From Your Toilet to Your Tap?

Reclaiming Wastewater in Southern California

The United States’ southwest has seen its share of water use dilemmas: explosive population growth, increased agriculture and an already-arid climate nearly always strain the groundwater supply. In addition, southern California must address seawater infiltration into fresh ground water aquifers; when too much groundwater is taken from the aquifers, the pressure of the nearby seawater is too great to resist and saltwater seeps into the aquifer. To address the latter problem, Orange County has for years been injecting freshwater into a ‘pressure ridge’ that effectively creates a barrier against seawater infiltration. More..

World Thirsty for Clean Water

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Canada has the expertise to help, says Dr. Albert Schumacher Water has been described as “the oil of the 21st century,” a scarce commodity that will be a source of conflict between peoples and nations. Seem farfetched? Consider this: According to United Nations estimates, there are currently 1.2 billion people in the world who do not have access to safe drinking water, and 2.4 billion who lack proper sanitation facilities. Because of the shortage of safe drinking water in much of the world, there are 3.3 million deaths every year from diarrheal diseases caused by e-coli, salmonella and cholera bacterial infections, parasites like giardia and cryptosporidium, and viral pathogens like rotavirus. In fact, in the developing world, 80 per cent of illnesses are water-related.

This is difficult for many Canadians to grasp. After all, Canada is blessed with an abundance of safe water. We are third in the world, behind only Brazil and Russia, for our supply of renewable fresh water. We have had serious drinking water concerns in places like Walkerton, Ont., and North Battleford, Sask., but nothing to match the international situation.

By 2025, the U.N. estimates that some 3 billion people will suffer the effects of water shortages. Consider that between 1990 and 1995, global water consumption rose six-fold, which is more than double the rate of population growth. This is due in part to industrial demand; for example, it takes 300 litres of water to produce 1 kilogram of paper, and 215,000 litres of water to produce one metric tonne of steel. Changes in our diet also are driving water consumption. It takes 15,000 tonnes of water to produce a tonne of beef, while a tonne of grain only requires 1,000 tonnes of water. As nations like China, India and Mexico continue their rapid industrialization and catch up with the developed world, this consumption will only increase. As a result of over-consumption and depletion of its water table, Beijing is sinking into the ground at the rate of 10 centimetres per year. Certain barrios in Mexico City sink as much as 30 centimetres a year.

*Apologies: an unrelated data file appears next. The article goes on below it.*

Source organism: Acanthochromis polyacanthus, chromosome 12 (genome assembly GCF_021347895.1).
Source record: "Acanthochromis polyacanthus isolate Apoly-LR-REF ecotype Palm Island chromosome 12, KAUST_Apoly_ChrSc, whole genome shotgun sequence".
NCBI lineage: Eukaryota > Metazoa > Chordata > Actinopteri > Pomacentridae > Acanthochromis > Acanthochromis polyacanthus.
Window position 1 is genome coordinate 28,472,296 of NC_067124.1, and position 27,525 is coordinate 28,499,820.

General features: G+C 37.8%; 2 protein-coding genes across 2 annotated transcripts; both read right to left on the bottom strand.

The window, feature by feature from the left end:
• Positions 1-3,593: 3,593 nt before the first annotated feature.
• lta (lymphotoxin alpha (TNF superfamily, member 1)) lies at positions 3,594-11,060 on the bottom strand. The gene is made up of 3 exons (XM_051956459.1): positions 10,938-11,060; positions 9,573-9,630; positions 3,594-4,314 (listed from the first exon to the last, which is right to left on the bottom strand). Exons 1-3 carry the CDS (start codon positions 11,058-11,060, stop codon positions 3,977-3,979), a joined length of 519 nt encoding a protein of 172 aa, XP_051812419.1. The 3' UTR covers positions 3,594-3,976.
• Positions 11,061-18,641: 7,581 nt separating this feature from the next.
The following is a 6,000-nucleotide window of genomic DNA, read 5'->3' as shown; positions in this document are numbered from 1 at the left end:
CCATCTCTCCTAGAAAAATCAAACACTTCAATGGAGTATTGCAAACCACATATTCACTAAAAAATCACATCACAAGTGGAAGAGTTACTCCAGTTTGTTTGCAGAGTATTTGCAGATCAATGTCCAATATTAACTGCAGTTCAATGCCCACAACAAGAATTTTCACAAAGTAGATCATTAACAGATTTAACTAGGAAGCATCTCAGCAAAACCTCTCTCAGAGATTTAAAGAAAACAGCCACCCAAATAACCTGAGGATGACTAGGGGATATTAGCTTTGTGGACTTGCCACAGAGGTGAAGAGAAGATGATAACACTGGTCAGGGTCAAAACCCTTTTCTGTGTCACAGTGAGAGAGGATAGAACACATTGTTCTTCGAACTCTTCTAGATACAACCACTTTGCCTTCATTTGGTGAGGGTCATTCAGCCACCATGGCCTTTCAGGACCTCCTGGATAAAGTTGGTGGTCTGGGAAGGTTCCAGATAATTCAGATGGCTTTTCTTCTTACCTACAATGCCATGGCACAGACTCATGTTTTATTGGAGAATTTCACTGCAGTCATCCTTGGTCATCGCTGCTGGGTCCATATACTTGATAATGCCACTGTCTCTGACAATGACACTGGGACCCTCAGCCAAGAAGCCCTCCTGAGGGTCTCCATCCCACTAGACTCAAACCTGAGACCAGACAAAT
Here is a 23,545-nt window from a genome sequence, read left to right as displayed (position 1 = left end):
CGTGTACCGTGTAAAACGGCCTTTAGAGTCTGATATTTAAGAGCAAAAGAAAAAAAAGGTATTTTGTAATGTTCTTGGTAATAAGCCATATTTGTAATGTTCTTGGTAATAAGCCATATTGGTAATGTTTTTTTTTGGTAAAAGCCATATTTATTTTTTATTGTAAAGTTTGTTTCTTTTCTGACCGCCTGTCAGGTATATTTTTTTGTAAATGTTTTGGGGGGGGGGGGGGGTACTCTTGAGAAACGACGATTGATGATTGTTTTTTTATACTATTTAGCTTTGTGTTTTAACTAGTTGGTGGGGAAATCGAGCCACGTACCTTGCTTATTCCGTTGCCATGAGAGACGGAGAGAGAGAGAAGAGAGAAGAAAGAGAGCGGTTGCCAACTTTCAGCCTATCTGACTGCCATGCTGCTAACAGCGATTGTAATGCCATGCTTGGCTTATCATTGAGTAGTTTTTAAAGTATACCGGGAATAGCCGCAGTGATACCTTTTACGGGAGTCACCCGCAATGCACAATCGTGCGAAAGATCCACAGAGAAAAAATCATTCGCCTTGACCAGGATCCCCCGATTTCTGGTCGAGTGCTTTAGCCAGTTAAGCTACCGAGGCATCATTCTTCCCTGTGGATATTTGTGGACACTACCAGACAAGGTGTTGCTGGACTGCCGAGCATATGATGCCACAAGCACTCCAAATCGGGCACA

Later this month, the United Nations will launch its “International Decade for Action” to focus on the need for safe drinking water around the world. The campaign is appropriately named “Water for Life.” We should not need a U.N. declaration that water is an essential human right in order to motivate us; we must take what we have learned and share our expertise with the developing world. Fortunately, we have an excellent example of what form this assistance could take in the recent DART (Disaster Assistance Response Team) mission
>to South Asia, which did so much in Sri Lanka. The DART operation has the capability of producing 150,000 to 200,000 litres of safe drinking water a day. DART uses a Reverse Osmosis Water Purification Unit (ROWPU), an advanced water treatment system capable of purifying any water source found in the world. Canada could use this technology to make bringing safe drinking water to the developing world the priority of our international development efforts, addressing one of today’s most pressing health questions.

We are just weeks away from World Water Day on March 22, when the U.N.’s International Decade for Action begins. Canadians should take advantage of this unique moment to write to the Prime Minister and encourage him to embrace a “big idea”: Canada bringing safe drinking water to the developing world. We in Canada are fortunate to have the ability and the resources to help our neighbours in the rest of the world. Let us use our expertise to make this world a better, safer, healthier place, for all peoples.